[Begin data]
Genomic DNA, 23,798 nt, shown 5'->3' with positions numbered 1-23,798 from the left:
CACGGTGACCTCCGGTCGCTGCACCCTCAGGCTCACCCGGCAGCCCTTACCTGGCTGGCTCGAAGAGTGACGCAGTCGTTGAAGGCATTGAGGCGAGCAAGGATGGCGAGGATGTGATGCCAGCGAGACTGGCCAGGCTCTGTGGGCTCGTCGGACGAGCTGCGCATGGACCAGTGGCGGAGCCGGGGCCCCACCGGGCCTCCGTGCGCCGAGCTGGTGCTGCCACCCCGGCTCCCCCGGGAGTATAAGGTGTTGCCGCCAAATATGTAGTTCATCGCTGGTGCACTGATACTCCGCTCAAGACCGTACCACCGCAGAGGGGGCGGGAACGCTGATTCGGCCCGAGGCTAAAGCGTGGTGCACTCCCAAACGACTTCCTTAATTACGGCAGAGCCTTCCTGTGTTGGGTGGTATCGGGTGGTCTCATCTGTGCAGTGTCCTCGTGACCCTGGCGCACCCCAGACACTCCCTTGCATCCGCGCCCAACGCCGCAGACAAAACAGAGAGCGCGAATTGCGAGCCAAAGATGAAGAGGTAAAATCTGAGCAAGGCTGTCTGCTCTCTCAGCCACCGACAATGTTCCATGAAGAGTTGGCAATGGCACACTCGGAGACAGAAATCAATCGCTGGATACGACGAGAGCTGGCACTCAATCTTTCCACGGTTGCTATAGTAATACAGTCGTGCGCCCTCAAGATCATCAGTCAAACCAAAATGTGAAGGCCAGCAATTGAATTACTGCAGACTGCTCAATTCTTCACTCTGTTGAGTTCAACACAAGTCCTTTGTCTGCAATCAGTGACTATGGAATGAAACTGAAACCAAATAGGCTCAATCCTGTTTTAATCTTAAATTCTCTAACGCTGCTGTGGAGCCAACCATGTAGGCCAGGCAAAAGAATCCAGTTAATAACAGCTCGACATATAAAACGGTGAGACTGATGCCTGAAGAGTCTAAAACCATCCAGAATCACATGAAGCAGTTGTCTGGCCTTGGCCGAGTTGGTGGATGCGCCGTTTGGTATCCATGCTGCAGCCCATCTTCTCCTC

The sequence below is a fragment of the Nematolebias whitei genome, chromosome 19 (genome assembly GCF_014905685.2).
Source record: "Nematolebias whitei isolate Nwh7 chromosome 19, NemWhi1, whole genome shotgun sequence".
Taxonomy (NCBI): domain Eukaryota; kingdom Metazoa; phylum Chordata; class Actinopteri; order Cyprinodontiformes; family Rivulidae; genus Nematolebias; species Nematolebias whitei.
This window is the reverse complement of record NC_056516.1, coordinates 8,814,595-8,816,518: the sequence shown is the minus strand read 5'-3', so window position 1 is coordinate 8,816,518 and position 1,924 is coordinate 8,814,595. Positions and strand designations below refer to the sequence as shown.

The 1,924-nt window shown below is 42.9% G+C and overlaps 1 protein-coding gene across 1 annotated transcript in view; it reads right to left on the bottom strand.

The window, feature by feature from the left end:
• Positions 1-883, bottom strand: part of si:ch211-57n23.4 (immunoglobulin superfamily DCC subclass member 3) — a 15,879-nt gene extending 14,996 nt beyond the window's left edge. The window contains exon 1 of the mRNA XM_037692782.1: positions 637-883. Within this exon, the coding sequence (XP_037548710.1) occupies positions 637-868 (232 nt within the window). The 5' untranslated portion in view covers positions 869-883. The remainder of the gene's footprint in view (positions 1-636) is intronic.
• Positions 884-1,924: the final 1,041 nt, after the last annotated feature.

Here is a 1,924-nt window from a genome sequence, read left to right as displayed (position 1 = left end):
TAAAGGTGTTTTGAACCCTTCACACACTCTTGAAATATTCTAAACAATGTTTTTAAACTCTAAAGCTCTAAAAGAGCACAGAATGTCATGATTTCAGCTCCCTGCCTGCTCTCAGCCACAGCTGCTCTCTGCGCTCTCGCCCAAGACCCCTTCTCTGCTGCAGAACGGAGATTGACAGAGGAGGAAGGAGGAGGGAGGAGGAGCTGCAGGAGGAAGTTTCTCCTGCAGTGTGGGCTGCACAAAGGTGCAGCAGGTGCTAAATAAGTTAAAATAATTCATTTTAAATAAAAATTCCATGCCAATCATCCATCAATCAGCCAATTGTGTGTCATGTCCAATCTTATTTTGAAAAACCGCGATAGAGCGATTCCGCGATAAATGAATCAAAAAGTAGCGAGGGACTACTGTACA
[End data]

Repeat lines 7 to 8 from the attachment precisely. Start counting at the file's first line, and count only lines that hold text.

The 1,924-nt window shown below is 42.9% G+C and overlaps 1 protein-coding gene across 1 annotated transcript in view; it reads right to left on the bottom strand.

The window, feature by feature from the left end: